Filipinos love to take pictures, but I daresay we like to pose for them even more! Whenever there’s a photo-worthy background, whether it’s an overlooking view or the signage of a famous tourist spot, someone would likely say, “Picture tayo!”
So when I learned about this 3D, interactive museum in Cubao, I immediately wanted to go. I’m not fond of taking selfies and prefer to take pictures of objects rather than people, but this place just screamed, “FUN!” so I was all for it.
Asia’s Largest 3D Museum
Art In Island opened in December 2014. Its CEO and founder is South Korean Yun Jae Kyoung, and a team of Korean painters created its 3D artworks. There are over 200 art pieces (that’s at least 200 pictures if you’re going to pose for each one!) and all of them are interactive. They also cover every inch of the place. Before you know it, you’re flat on your belly, crawling on all fours, and clinging on the walls.
The museum has several themes, like underwater scenes, jungle animals, framed portraits, ancient ruins, religious icons, European sites, and wintery Christmas.
The realistic paintings created an illusion of depth when viewed from certain angles. All you have to do is follow floor markers that show the angle and distance that let you take the best photos.
I went to Art In Island with my family at 11 in the morning. We spent almost three hours inside, skipped lunch and all, and we didn’t even realize it! We had so much fun running from one 3D art to the next and coming up with the most outrageous poses.
Here’s a cheat-sheet for those who’re going to the museum for the first time.
P500 regular, P400 for students and senior citizens (a bit pricey, yes, but you’ll be spending hours in the museum, and leave with tons of pictures and happy memories). The museum doesn’t accept credit cards, by the way.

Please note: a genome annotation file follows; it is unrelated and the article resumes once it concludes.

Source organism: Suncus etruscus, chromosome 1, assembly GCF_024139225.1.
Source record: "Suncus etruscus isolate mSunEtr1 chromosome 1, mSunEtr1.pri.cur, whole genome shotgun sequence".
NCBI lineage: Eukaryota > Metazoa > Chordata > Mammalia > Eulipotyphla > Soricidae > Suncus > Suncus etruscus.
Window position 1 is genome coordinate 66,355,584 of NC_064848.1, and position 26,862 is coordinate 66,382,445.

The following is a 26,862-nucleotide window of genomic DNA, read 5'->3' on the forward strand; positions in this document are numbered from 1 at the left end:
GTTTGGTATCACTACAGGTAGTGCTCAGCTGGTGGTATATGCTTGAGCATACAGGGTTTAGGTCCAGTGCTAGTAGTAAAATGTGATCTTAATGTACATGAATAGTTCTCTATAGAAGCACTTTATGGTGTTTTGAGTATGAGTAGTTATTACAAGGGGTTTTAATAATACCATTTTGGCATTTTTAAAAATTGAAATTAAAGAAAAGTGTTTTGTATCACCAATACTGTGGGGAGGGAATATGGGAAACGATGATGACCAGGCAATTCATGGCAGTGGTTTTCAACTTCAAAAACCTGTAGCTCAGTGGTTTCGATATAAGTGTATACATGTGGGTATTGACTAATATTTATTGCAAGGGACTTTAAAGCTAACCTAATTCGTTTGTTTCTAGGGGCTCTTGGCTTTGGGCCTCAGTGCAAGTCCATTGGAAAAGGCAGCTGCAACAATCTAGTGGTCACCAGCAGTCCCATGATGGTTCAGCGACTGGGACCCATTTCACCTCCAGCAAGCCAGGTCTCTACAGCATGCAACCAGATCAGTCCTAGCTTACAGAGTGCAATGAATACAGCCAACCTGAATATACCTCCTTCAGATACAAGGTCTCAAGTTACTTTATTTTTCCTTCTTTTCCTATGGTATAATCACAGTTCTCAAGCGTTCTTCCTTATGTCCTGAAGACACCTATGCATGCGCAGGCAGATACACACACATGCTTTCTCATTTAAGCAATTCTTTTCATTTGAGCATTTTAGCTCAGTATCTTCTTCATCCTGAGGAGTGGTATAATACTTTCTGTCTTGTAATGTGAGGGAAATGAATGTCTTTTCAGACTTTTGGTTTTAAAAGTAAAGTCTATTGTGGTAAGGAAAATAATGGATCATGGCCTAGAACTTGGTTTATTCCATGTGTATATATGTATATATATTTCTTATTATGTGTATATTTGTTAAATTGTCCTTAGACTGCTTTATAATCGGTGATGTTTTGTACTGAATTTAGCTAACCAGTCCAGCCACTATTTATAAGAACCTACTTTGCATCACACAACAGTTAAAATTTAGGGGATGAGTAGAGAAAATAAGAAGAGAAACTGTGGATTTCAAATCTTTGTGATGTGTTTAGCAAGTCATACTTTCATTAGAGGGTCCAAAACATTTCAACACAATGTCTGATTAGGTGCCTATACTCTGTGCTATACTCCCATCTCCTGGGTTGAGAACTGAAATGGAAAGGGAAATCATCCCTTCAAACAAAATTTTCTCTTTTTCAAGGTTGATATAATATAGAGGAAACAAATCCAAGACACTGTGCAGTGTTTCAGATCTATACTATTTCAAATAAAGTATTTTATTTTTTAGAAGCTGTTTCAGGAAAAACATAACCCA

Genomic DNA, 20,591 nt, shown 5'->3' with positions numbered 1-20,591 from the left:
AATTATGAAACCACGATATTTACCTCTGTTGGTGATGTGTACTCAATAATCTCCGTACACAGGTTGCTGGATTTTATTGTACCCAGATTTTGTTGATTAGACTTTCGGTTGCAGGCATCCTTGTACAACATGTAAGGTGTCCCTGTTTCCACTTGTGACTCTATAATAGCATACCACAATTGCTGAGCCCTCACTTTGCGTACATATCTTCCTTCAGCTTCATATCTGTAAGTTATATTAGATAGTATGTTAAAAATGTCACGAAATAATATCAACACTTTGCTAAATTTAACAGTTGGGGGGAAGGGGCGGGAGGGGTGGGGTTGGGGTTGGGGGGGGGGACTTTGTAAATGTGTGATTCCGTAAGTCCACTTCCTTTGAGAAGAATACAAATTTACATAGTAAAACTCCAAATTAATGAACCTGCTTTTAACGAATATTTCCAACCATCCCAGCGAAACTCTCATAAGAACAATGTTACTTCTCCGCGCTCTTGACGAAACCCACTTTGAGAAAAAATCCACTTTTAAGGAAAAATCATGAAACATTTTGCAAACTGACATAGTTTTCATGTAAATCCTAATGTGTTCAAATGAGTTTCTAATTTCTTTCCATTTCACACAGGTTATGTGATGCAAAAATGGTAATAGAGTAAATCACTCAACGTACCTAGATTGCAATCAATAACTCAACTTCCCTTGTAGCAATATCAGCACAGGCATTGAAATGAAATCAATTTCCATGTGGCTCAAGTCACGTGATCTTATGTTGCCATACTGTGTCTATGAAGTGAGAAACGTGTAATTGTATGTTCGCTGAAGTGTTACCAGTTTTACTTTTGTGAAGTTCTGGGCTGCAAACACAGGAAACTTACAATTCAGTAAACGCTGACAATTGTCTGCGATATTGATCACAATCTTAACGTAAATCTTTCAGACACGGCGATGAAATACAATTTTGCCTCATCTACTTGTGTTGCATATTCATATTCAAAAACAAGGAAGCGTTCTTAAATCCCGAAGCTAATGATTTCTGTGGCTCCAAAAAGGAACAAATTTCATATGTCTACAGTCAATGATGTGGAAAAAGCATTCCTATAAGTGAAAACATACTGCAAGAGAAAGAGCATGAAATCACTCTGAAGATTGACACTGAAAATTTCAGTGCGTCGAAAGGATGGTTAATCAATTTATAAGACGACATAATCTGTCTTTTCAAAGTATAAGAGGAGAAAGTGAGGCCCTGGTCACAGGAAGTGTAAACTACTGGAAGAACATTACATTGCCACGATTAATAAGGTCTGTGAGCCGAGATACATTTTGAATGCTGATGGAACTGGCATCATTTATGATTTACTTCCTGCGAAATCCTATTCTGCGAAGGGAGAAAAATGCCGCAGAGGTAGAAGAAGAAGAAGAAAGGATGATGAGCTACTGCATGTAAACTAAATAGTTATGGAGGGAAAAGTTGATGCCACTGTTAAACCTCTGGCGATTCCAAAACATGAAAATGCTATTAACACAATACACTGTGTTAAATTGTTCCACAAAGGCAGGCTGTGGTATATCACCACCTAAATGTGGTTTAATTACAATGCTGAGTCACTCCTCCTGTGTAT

Things to bring
A fully-charged phone or camera and a powerbank.
What to wear
Comfortable clothes that let you move freely. Avoid wearing skirts here, ladies! You’ll be asked to take off your shoes, too, so wear socks. It’s more comfortable gliding across the floor with covered than walking barefoot.
When to go
Mornings are the best time to go to Art In Island. There are fewer people around, so you can take pictures and linger.
How to get there
From Mandaluyong, we rode the MRT to Araneta station and then booked a Grab to Art In Island. Commuting all the way to the museum can be tricky because jeepneys don’t pass right in front of the place.
Besides your shoes, you’ll also be asked to check-in large bags. Food and drinks aren’t allowed inside, too.
3D Art + Media Art: Art In Island’s Light Show
At designated hours of the day, the staff will usher everyone into the main hall for the media and lights show. It is one of Art In Island’s main attractions. The show, which happens in the cavernous main hall, combines the wall and floor artworks with projection mapping and sound effects. It is a must-watch, so make sure to find a good seat.
Art In Island is an ideal bonding place for families and friends. Tourist or local, young and old, everyone will have a great time taking posing and taking pictures here. You can be as wacky as you can (the crazier, the better!) and no one will judge or make fun of you. It’s the perfect place for frustrated photographers, models, and people who enjoy taking fun photos with family and friends. I highly recommend it to tourists who don’t have time to explore or go beyond Metro Manila.
At Art In Island, you don’t have to be a graphic artist or Adobe Photoshop expert to create ethereal, imaginative, and out-of-this-world images. You only have to unleash your inner kid and let your creativity flow.
Art In Island is at 175 15th Avenue, Brgy. Socorro, Cubao, Quezon City. Visit their Facebook page for updates and other information.
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A lover of stories, parks, animals, rainy days, and hot chocolate, she believes that the best remedies for bad days are three servings of french fries and one whole rainbow cake.